Hello, beautiful creatures.
On Friday 14 February 2020, I gave a presentation at the 26th and final PantheaCon convention, entitled “A Queerness of Divinity: Exploring the Fluidity of Gender and Sexuality in Polytheisms of the Past, Present, and Future.” The first part of my presentation was, I feel, accurately titled “A Crash Course in Gender and Sexuality Studies,” and was largely geared towards explaining the terms and concepts to which I referred throughout the rest of the presentation. The next two parts, “Setting the Wayback Machine” and “Living in the Now,” explored the queerness of gods in both our past and present. Much of the material in these two sections was, of course, drawn from my book Outside the Charmed Circle: Exploring Gender & Sexuality in Magical Practice. The conclusion, “The Future’s So Bright…,” outlined why I feel engaging with these issues is so important to the present and future of Paganism, polytheism, and magical practice.
I’ve given this presentation before, and will do so again at Paganicon in March, but this occasion was special. How could it not be? This was, after all, the Last PantheaCon: a send-off, a farewell, and a wake for a convention unable to escape the shadow of its own past, including the walkout of a substantial number of Pagans of color, a boycott by several Pagan groups and organizations, and its own tempestuous relationship with transphobic “feminist elders.” (Full disclosure: I was one of many people who wrote to the convention in November 2018 asking that one of the presenters, a scholar and writer with deeply problematic ties to trans-exclusionary “radical feminism,” be removed from the program.)
I grappled with the question of whether or not to attend or present at PantheaCon this year. On the one hand, I agree with and support the walkout and boycott of the event by POC, queer people, trans people, and allies. On the other hand, as an author with a brand-new book, declining to attend one of the largest Pagan events of the year would be a disservice to my book, my publisher, and everyone who worked on or believed in my book. On yet a third hand, how could I possibly go to an event which has consistently shown such disregard for the queer community that book is meant to serve, for Pagans of color, and so very many others? It would have been disingenuous to simply go and give a nice little presentation in light of the convention’s history, both recent and less so. Squaring that circle felt impossible.
So, I decided not to square it, and to instead call it out. Below are the closing remarks of my presentation at PantheaCon. I don’t claim they’re perfect, nor that they represent anyone but me: a queer, non-binary transgender witch, writer, and human being doing my best to make the world just the tiniest bit better for all of us.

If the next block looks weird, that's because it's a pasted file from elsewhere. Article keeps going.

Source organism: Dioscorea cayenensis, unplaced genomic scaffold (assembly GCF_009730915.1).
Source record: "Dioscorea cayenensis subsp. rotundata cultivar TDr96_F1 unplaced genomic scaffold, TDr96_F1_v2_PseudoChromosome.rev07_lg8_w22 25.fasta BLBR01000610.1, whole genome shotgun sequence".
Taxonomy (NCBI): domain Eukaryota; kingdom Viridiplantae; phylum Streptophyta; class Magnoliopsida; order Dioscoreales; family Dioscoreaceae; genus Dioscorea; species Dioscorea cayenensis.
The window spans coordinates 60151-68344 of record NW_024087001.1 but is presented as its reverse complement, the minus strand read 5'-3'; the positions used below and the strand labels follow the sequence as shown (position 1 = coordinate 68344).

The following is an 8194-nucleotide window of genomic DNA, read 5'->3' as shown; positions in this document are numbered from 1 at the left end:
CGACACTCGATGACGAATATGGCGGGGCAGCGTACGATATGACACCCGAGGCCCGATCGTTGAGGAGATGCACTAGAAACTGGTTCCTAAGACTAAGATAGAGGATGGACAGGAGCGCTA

* * *
As we prepare to part ways and go through the rest of our weekend, attending presentations and rituals and workshops, shopping in the vendor spaces and visiting hospitality suites, I want to ask you all one last favor: I want you to look around you at the spaces you occupy and look for the people who aren’t there.
Specifically, I want you to look for the queer and trans Pagans who aren’t here.
Look for the empty rooms where their hospitality suites would’ve been, the empty seats where they would’ve sat. Look for the empty spaces with the rituals they aren’t leading, the presentations they aren’t giving, the workshops they aren’t teaching, the songs they aren’t singing. Think about the spaces they could occupy, but don’t… because this community doesn’t welcome them.
Queer and trans people have been Pagans, polytheists, and magical practitioners for as long as there’ve been Pagans, polytheists, and magical practitioners. We’ve always been here… and we’ll always be here, whether or not any given community welcomes us or includes us. We have our own magic—the magic we learned to keep ourselves alive in a world that would just as soon we were dead—and all that happens when a community pushes us out, or chooses not to include us, is that the community reduces itself, makes itself less.
And while you’re looking, don’t just look for the spaces where queer and trans people aren’t. Look for the Pagans of color who aren’t here, because the community made it clear they weren’t welcome here. Look for the disabled polytheists for whom our communities are inaccessible. Look for the autistic magicians and witches who are made to feel like strangers in our communities. Look at the ways in which your communities of devotion and practice exclude people like us.
And if what you see makes you uneasy, then I ask you, as a queer, non-binary trans person, as someone who’s been a member of this community for more than two decades, to change it. Look for ways to include us in the community. Ask us how you can do better, listen to the answers we give, and then do something.
* * *
Until next time, dear ones, be the change. ♥